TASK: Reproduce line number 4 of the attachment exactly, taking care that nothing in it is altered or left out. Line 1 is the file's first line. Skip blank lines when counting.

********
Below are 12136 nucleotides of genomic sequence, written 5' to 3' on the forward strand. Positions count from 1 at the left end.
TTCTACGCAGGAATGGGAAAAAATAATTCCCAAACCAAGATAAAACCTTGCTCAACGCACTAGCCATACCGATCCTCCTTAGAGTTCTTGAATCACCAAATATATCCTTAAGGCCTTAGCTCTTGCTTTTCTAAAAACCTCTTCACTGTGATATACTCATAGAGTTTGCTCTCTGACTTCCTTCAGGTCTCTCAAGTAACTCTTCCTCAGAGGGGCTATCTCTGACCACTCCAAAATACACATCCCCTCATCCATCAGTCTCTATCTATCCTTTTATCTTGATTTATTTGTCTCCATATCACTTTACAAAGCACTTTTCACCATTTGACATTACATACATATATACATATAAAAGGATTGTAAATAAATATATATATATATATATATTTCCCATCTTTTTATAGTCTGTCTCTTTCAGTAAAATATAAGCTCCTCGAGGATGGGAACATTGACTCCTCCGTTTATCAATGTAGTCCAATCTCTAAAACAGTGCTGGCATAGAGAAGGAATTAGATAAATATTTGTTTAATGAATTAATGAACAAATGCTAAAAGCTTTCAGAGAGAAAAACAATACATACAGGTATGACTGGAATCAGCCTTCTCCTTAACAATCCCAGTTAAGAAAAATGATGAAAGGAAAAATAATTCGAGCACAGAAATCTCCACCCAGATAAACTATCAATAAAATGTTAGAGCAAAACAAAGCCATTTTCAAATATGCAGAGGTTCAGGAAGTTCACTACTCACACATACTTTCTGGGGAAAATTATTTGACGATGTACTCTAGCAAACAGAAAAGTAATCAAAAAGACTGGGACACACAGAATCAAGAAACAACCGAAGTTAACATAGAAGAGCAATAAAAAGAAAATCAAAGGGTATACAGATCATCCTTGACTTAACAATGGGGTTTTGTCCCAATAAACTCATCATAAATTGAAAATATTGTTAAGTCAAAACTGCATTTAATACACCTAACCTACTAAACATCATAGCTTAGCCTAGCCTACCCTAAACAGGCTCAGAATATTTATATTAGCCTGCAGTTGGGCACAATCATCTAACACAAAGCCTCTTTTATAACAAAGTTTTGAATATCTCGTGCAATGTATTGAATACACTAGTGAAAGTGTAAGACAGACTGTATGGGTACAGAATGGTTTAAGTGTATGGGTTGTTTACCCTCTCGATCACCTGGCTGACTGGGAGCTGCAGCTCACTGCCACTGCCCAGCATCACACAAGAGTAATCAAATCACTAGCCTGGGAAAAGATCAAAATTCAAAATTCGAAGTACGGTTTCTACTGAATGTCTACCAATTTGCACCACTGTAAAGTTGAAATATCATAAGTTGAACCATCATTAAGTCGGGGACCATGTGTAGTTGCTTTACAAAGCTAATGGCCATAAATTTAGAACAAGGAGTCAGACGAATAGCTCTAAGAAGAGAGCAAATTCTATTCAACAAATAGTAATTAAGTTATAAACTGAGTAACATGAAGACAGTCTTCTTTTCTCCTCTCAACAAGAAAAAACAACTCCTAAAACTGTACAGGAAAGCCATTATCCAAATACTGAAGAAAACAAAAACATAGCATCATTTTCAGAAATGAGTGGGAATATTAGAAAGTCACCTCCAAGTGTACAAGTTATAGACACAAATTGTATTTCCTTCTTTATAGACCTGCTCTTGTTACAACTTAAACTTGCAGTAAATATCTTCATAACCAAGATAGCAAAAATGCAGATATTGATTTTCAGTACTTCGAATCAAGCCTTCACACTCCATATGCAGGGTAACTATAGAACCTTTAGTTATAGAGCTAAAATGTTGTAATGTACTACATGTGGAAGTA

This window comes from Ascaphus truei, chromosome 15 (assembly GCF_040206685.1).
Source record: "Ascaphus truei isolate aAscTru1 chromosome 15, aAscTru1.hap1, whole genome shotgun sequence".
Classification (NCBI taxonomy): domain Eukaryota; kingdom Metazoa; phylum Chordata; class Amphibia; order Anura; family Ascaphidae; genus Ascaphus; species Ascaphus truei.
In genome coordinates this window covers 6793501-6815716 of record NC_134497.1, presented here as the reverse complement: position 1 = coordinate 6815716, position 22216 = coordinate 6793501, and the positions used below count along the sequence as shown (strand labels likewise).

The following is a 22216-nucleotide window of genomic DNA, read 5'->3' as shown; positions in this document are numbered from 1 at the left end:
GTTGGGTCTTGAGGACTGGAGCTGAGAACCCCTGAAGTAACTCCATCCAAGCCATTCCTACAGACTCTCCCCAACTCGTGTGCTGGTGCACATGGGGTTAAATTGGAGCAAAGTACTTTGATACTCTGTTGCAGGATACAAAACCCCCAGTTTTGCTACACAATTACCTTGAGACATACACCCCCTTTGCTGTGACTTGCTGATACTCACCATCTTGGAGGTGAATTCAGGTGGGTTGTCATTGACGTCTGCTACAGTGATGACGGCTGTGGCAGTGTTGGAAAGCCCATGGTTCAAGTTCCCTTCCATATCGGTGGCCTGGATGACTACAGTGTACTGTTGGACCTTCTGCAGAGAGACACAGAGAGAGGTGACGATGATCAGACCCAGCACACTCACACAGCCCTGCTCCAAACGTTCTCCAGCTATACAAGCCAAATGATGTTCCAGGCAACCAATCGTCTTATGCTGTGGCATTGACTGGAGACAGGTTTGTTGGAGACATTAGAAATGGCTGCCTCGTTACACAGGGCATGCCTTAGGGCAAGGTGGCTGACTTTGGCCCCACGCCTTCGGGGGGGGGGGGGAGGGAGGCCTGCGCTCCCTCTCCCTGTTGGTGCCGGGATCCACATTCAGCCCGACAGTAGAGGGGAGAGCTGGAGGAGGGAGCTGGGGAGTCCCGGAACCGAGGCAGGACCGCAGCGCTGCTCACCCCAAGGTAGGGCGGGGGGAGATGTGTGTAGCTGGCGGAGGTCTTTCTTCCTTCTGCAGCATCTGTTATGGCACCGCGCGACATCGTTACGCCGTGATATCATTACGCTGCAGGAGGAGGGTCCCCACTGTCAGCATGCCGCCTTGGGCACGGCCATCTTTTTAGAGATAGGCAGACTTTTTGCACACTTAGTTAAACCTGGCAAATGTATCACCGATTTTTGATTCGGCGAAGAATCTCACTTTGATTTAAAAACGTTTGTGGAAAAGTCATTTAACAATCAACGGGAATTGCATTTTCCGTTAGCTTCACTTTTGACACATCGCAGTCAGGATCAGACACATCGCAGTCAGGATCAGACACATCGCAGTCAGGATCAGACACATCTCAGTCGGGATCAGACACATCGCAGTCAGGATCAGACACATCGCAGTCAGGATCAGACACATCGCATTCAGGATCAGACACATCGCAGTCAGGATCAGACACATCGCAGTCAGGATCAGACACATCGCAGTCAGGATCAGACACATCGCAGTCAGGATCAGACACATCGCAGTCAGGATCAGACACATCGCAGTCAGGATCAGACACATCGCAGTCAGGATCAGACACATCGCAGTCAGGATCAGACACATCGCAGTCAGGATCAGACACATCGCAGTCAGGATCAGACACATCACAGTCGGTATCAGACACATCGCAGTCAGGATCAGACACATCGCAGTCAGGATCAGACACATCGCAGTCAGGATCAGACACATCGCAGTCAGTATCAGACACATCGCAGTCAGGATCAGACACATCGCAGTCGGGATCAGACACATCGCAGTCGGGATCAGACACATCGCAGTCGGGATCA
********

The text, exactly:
Source record: "Ascaphus truei isolate aAscTru1 chromosome 15, aAscTru1.hap1, whole genome shotgun sequence".